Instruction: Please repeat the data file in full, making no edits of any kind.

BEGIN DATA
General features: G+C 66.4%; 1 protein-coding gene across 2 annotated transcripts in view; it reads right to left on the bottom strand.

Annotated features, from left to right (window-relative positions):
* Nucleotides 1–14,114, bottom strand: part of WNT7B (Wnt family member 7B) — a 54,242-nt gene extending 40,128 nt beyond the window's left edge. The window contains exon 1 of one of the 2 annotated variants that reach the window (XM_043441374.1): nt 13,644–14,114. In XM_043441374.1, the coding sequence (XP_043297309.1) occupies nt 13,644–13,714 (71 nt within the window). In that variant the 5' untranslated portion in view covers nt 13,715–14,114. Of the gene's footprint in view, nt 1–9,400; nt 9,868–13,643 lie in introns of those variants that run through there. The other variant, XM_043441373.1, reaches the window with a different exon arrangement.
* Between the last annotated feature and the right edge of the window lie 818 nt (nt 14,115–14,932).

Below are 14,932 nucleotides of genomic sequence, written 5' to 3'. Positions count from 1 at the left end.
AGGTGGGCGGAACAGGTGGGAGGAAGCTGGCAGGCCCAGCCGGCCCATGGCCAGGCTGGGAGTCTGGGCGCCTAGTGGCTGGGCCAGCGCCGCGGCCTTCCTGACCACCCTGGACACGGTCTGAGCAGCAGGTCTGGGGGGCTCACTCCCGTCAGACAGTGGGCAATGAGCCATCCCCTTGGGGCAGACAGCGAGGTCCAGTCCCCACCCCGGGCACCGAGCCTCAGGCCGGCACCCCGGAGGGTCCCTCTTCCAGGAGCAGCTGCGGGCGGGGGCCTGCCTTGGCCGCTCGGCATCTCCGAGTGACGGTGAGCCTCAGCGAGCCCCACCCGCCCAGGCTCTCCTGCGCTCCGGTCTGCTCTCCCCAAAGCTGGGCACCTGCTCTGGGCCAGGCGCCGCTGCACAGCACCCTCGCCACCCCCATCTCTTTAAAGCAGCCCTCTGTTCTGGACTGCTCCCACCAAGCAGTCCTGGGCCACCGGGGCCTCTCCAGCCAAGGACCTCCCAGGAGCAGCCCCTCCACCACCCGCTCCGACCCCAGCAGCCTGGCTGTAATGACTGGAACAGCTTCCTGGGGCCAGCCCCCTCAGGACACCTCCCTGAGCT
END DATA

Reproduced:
General features: G+C 66.4%; 1 protein-coding gene across 2 annotated transcripts in view; it reads right to left on the bottom strand.

Annotated features, from left to right (window-relative positions):
* Nucleotides 1–14,114, bottom strand: part of WNT7B (Wnt family member 7B) — a 54,242-nt gene extending 40,128 nt beyond the window's left edge. The window contains exon 1 of one of the 2 annotated variants that reach the window (XM_043441374.1): nt 13,644–14,114. In XM_043441374.1, the coding sequence (XP_043297309.1) occupies nt 13,644–13,714 (71 nt within the window). In that variant the 5' untranslated portion in view covers nt 13,715–14,114. Of the gene's footprint in view, nt 1–9,400; nt 9,868–13,643 lie in introns of those variants that run through there. The other variant, XM_043441373.1, reaches the window with a different exon arrangement.
* Between the last annotated feature and the right edge of the window lie 818 nt (nt 14,115–14,932).

Below are 14,932 nucleotides of genomic sequence, written 5' to 3'. Positions count from 1 at the left end.
AGGTGGGCGGAACAGGTGGGAGGAAGCTGGCAGGCCCAGCCGGCCCATGGCCAGGCTGGGAGTCTGGGCGCCTAGTGGCTGGGCCAGCGCCGCGGCCTTCCTGACCACCCTGGACACGGTCTGAGCAGCAGGTCTGGGGGGCTCACTCCCGTCAGACAGTGGGCAATGAGCCATCCCCTTGGGGCAGACAGCGAGGTCCAGTCCCCACCCCGGGCACCGAGCCTCAGGCCGGCACCCCGGAGGGTCCCTCTTCCAGGAGCAGCTGCGGGCGGGGGCCTGCCTTGGCCGCTCGGCATCTCCGAGTGACGGTGAGCCTCAGCGAGCCCCACCCGCCCAGGCTCTCCTGCGCTCCGGTCTGCTCTCCCCAAAGCTGGGCACCTGCTCTGGGCCAGGCGCCGCTGCACAGCACCCTCGCCACCCCCATCTCTTTAAAGCAGCCCTCTGTTCTGGACTGCTCCCACCAAGCAGTCCTGGGCCACCGGGGCCTCTCCAGCCAAGGACCTCCCAGGAGCAGCCCCTCCACCACCCGCTCCGACCCCAGCAGCCTGGCTGTAATGACTGGAACAGCTTCCTGGGGCCAGCCCCCTCAGGACACCTCCCTGAGCT